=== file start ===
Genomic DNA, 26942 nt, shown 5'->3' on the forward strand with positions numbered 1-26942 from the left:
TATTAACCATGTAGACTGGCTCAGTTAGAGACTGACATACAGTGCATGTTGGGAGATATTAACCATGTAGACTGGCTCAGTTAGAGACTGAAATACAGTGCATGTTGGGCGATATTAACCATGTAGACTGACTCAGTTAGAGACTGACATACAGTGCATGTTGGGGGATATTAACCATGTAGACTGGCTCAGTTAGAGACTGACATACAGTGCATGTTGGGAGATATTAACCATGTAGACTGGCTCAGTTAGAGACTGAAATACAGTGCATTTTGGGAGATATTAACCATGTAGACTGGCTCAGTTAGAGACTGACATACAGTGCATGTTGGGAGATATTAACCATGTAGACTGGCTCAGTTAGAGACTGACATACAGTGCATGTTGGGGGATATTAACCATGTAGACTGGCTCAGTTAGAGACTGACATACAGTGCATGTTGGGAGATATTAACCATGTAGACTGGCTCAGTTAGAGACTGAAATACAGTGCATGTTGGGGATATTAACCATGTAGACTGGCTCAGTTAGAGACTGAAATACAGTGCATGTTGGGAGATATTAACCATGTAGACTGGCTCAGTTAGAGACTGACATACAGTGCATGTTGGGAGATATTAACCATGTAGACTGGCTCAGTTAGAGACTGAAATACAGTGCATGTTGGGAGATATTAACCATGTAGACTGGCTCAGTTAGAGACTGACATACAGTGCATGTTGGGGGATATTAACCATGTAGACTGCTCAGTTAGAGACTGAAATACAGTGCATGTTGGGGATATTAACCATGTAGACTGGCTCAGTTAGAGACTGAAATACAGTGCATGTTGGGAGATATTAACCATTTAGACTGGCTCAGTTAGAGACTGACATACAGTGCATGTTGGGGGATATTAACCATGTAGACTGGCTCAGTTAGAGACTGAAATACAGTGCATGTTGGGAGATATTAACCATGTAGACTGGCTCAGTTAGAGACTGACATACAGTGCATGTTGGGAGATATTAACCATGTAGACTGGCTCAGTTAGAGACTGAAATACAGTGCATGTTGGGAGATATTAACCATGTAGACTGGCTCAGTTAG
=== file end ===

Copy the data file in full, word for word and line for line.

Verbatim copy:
Genomic DNA, 26942 nt, shown 5'->3' on the forward strand with positions numbered 1-26942 from the left:
TATTAACCATGTAGACTGGCTCAGTTAGAGACTGACATACAGTGCATGTTGGGAGATATTAACCATGTAGACTGGCTCAGTTAGAGACTGAAATACAGTGCATGTTGGGCGATATTAACCATGTAGACTGACTCAGTTAGAGACTGACATACAGTGCATGTTGGGGGATATTAACCATGTAGACTGGCTCAGTTAGAGACTGACATACAGTGCATGTTGGGAGATATTAACCATGTAGACTGGCTCAGTTAGAGACTGAAATACAGTGCATTTTGGGAGATATTAACCATGTAGACTGGCTCAGTTAGAGACTGACATACAGTGCATGTTGGGAGATATTAACCATGTAGACTGGCTCAGTTAGAGACTGACATACAGTGCATGTTGGGGGATATTAACCATGTAGACTGGCTCAGTTAGAGACTGACATACAGTGCATGTTGGGAGATATTAACCATGTAGACTGGCTCAGTTAGAGACTGAAATACAGTGCATGTTGGGGATATTAACCATGTAGACTGGCTCAGTTAGAGACTGAAATACAGTGCATGTTGGGAGATATTAACCATGTAGACTGGCTCAGTTAGAGACTGACATACAGTGCATGTTGGGAGATATTAACCATGTAGACTGGCTCAGTTAGAGACTGAAATACAGTGCATGTTGGGAGATATTAACCATGTAGACTGGCTCAGTTAGAGACTGACATACAGTGCATGTTGGGGGATATTAACCATGTAGACTGCTCAGTTAGAGACTGAAATACAGTGCATGTTGGGGATATTAACCATGTAGACTGGCTCAGTTAGAGACTGAAATACAGTGCATGTTGGGAGATATTAACCATTTAGACTGGCTCAGTTAGAGACTGACATACAGTGCATGTTGGGGGATATTAACCATGTAGACTGGCTCAGTTAGAGACTGAAATACAGTGCATGTTGGGAGATATTAACCATGTAGACTGGCTCAGTTAGAGACTGACATACAGTGCATGTTGGGAGATATTAACCATGTAGACTGGCTCAGTTAGAGACTGAAATACAGTGCATGTTGGGAGATATTAACCATGTAGACTGGCTCAGTTAG